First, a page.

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Rosenfeld v. Planning Board of the City of Cape May

SUPERIOR COURT OF NEW JERSEY APPELLATE DIVISION


August 9, 2007

HY ROSENFELD, PLAINTIFF-RESPONDENT,
v.
PLANNING BOARD OF THE CITY OF CAPE MAY, DEFENDANT-APPELLANT.

On appeal from the Superior Court of New Jersey, Law Division, Cape May County, Docket No. L-127-05.

Per curiam.

NOT FOR PUBLICATION WITHOUT THE APPROVAL OF THE APPELLATE DIVISION

Argued July 24, 2007

Before Judges Gilroy and Lihotz.

Plaintiff Hy Rosenfeld is the owner of Lots 56 and 58, Block 1160, as designated on the tax map of the City of Cape May. The properties are located in the N.C. (neighborhood commercial) Zone. Lot 56 fronts on Texas Avenue and is occupied by a single structure containing two retail commercial entities.

Lot 58 is located to the rear of Lot 56, is irregularly-shaped and vacant, and although it does not front on a public street, it has access to and from Yacht Avenue via a fifteen-foot-wide easement across adjoining Lot 55.01, owned by a third party.

On November 24, 2003, plaintiff made application to the defendant Planning Board of the City of Cape May for a minor subdivision with variances. The application sought to realign the lot lines between Lots 56 and 58, decreasing the lot area for Lot 56 to 13,589 square feet, and increasing the lot area for Lot 58 to 19,234 square feet. Although the proposed area for each lot would continue to exceed the minimum lot area for properties in the zone, the application required eight minor variances, several of which were pre-existing, albeit in a lesser degree of deviation. Under the proposed plan, sixteen feet of the easterly portion of Lot 56 is to be added to Lot 58, resulting in Lot 58 having a sixteen-foot frontage on Texas Avenue, thereby providing a means of ingress and egress to and from Texas Avenue, rather than through the fifteen-foot wide easement across Lot 55.01, the latter not recommended by the City's Department of Public Works.

Following approval of the proposed plan by the Cape May County Planning Board and the New Jersey Department of Environmental Protection, the Board heard the application on February 9, 2005. At the close of the presentation, the Board voted to grant plaintiff's application for waiver of site plan approval but voted to deny the application for a subdivision. A confirming resolution was adopted by the Board on March 8, 2005.

On March 21, 2005, plaintiff filed an action in lieu of prerogative writs, seeking to overturn the decision of the Board. On January 23, 2006, Judge Valerie H. Armstrong issued a written opinion: 1) reversing the Board's decision denying subdivision approval, determining it arbitrary, capricious, and unreasonable; and 2) granting the subdivision with variances, "subject to all the conditions to which plaintiff agreed during the Board hearing, and subject to the conditions set forth in the Board's engineer report to which [plaintiff] consented at the time of the Board hearing." A confirming order was entered the same day.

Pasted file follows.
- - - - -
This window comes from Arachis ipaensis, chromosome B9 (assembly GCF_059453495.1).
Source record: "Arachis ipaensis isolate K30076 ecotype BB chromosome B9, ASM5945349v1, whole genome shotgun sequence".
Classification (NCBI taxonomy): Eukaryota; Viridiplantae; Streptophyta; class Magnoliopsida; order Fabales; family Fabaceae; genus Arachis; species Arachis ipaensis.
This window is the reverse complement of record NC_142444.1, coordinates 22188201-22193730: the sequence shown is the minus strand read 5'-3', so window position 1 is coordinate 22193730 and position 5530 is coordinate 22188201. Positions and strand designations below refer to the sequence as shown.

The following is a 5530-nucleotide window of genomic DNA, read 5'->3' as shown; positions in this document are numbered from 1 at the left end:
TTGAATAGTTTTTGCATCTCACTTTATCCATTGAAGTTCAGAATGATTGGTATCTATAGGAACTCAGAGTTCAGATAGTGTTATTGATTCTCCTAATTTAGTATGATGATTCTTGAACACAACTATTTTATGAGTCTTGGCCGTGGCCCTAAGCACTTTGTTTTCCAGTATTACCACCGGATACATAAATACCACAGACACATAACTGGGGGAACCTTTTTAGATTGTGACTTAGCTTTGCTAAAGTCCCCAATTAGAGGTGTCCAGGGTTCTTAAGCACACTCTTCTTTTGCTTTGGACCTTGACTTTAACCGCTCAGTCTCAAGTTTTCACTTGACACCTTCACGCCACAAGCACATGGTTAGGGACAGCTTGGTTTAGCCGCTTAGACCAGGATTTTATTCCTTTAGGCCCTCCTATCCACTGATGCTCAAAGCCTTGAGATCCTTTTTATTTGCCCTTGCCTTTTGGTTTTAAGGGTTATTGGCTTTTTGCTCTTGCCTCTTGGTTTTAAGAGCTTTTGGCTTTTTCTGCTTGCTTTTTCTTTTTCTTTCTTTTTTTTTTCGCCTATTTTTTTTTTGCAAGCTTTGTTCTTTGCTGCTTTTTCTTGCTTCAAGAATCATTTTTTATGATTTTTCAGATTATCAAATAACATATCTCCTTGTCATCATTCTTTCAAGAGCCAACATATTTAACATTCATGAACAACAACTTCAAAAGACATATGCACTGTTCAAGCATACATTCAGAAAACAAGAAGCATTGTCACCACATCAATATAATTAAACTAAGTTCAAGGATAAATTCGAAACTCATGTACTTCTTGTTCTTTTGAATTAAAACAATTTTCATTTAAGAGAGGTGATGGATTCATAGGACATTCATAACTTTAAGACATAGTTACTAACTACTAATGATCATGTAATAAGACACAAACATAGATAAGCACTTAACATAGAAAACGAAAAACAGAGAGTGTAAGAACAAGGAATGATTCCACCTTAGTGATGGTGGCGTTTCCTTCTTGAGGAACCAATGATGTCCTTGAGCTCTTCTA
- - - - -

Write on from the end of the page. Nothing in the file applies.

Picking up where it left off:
On appeal, defendant argues that the trial judge erred in reversing the Board's decision, not citing "sufficient reasons as to how [plaintiff] had met the positive and negative burdens imposed by N.J.S.A. 40:55d-70(c)(1) and (2)." Defendant contends that the trial judge failed to give substantial deference to the Board's decision denying the application.

On appeal from a decision of a municipal board on zoning and planning matters, the trial court is limited to determining whether the Board's decision was arbitrary, unreasonable, or capricious. Cell South v. Bd. of Adjustment of West Windsor Twp., 172 N.J. 75, 81 (2002); Kramer v. Bd. of Adjustment of Sea Girt, 45 N.J. 268, 296 (1965). A local board's decision is presumed valid, and the party challenging the decision has the burden proving otherwise. Cell South, supra, 172 N.J. at 81. In reviewing a local decision, the court must determine whether the board followed the statutory guidelines and properly exercised its discretion. Burbridge v. Governing Body of Mine Hill, 117 N.J. 376, 385 (1990). Because variances tend to impair sound zoning, a court should give "greater deference to variance denials than to grants of variances." Med. Ctr. v. Princeton Zoning Bd. of Adjustment, 343 N.J. Super. 177, 199 (App. Div.), certif. denied, 170 N.J. 388 (2001). The standard of review is the same for both the Law Division and the appellate tribunal. Bressman v. Gash, 131 N.J. 517, 528-29 (1993).

We have carefully considered defendant's arguments in light of the applicable law and the briefs. We are not persuaded by the arguments and affirm substantially for the reasons expressed by Judge Armstrong in her thoughtful and comprehensive written opinion of January 23, 2006. R. 2:11-3(e)(1)(A) and (E).

Affirmed.

20070809

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